• Open Access

Signs of Sympathetic Denervation Associated With a Thoracic Melanoma in a Horse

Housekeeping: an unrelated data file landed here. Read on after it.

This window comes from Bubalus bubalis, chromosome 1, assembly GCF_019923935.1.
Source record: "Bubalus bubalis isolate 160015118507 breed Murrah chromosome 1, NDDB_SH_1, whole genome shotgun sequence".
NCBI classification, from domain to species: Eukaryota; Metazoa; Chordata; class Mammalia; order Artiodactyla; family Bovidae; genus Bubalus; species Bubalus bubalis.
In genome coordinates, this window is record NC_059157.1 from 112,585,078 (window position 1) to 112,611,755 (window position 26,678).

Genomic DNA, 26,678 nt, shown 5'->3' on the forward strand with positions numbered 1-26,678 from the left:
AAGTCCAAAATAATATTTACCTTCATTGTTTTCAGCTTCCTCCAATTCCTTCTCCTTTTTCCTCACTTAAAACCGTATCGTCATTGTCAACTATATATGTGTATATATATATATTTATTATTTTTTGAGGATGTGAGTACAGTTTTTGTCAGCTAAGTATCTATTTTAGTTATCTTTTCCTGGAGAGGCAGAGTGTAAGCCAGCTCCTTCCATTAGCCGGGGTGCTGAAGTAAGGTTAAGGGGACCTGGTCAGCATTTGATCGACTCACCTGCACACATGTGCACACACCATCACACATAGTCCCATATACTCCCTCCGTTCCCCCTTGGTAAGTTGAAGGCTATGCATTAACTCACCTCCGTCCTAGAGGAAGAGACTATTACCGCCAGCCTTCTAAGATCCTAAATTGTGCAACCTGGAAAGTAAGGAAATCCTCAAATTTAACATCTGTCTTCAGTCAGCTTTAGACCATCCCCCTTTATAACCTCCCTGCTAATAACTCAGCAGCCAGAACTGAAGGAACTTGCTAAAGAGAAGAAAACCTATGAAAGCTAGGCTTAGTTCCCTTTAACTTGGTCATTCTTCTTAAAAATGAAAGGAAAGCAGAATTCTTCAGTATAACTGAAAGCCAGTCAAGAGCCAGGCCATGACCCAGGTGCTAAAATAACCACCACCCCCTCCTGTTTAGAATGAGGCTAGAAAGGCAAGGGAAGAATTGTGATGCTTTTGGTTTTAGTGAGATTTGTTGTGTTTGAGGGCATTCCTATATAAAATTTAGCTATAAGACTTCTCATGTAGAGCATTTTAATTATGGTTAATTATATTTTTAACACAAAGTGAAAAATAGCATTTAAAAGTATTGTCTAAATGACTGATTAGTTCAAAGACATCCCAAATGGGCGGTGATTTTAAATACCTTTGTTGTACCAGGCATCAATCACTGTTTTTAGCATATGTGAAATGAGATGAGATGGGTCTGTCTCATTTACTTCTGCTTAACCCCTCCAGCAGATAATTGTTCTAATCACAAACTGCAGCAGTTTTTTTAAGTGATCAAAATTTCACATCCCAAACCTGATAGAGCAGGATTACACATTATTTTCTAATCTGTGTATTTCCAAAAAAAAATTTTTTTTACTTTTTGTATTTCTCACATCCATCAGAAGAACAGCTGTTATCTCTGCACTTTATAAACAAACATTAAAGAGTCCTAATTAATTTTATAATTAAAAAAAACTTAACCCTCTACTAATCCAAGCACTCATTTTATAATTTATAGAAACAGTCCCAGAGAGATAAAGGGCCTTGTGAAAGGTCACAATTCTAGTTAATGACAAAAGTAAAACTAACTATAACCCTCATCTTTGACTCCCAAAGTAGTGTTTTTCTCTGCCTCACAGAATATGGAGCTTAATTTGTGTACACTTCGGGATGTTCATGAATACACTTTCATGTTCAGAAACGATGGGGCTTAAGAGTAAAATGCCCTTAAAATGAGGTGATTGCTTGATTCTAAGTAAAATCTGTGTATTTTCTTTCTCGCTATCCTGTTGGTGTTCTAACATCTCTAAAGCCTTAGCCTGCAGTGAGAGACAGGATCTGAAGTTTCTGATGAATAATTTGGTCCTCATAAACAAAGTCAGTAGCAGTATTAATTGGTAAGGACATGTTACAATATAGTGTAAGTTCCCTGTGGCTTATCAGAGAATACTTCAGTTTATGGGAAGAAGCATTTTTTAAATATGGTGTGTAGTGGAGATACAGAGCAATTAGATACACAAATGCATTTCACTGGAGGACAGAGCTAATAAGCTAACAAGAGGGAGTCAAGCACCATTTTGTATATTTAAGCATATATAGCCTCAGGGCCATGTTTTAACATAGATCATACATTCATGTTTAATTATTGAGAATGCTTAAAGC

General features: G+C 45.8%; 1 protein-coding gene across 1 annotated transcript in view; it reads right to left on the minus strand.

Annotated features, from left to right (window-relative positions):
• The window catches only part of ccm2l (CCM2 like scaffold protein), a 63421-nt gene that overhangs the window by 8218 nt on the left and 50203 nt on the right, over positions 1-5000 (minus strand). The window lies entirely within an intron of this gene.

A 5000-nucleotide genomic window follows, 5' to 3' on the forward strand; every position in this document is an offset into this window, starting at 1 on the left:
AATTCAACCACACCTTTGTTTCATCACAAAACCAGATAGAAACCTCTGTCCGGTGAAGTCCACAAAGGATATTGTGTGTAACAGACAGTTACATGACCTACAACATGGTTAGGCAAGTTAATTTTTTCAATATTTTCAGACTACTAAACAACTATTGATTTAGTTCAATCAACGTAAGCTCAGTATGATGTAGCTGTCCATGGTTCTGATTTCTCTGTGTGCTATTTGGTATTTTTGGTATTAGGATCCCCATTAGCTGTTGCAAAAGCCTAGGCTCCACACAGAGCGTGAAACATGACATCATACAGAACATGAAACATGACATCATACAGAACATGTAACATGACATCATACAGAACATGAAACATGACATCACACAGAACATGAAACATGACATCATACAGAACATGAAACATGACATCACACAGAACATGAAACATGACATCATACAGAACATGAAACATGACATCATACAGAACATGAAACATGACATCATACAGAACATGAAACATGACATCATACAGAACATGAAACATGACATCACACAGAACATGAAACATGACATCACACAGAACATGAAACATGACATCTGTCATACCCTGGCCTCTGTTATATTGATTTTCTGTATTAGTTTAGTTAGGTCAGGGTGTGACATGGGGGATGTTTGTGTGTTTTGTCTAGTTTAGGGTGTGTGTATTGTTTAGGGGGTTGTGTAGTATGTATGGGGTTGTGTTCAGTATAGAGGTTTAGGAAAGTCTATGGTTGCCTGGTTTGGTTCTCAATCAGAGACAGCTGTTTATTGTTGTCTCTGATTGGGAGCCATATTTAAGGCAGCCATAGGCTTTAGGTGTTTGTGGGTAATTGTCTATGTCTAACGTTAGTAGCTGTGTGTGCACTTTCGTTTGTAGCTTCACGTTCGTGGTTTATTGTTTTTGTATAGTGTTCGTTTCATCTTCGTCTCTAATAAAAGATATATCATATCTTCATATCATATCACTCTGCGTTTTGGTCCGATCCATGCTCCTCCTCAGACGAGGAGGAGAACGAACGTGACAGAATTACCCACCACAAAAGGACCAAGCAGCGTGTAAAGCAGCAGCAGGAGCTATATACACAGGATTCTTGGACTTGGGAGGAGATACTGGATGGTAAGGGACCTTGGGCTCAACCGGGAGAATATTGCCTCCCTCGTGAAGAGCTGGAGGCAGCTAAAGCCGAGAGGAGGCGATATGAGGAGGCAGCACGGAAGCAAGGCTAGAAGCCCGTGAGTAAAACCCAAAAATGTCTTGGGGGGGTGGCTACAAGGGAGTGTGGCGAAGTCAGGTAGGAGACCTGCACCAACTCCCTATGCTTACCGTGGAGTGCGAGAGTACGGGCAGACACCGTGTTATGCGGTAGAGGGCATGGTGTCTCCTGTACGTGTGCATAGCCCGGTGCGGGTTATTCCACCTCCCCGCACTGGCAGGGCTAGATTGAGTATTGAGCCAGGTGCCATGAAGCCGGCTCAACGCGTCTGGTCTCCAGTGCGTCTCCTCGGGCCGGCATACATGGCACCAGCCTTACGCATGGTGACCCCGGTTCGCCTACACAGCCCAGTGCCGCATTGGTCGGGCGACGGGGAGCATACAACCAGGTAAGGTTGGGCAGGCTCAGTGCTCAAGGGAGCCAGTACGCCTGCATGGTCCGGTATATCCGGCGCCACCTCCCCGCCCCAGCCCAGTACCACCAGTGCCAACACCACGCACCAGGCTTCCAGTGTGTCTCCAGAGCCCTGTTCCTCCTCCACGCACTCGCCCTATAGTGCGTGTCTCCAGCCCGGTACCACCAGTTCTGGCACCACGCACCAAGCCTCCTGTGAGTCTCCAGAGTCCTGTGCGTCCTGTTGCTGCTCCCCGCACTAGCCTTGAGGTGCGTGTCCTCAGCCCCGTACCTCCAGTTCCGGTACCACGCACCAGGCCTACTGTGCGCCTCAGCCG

Sympathetic denervation in a 20-year-old, gray, Thorough-bred-Percheron gelding was manifested by cutaneous hyperthermia and sweating over the right side of the body, demarcated by a line from the withers to the elbow and extending cranially. There was cutaneous hyperthermia over the right side of the head, but other signs of Horner's syndrome (sweating, ptosis, miosis, enophthalmos) were not present. The pattern of cutaneous hyperthermia and sweating was consistent with sympathetic denervation localized to the cervicothoracic ganglion, and thoracic radiographs revealed increased density in the craniodorsal thorax. Cytologic evaluation of a sample of pleural effusion revealed mesothelial cells containing melanin and cells suggestive of melanocytes or melanoblasts. Treatment with oral cimetidine and intrapleural cisplatin was not successful. A necropsy was not performed, but the clinical findings supported a diagnosis of thoracic melanoma involving the cervicothoracic ganglion.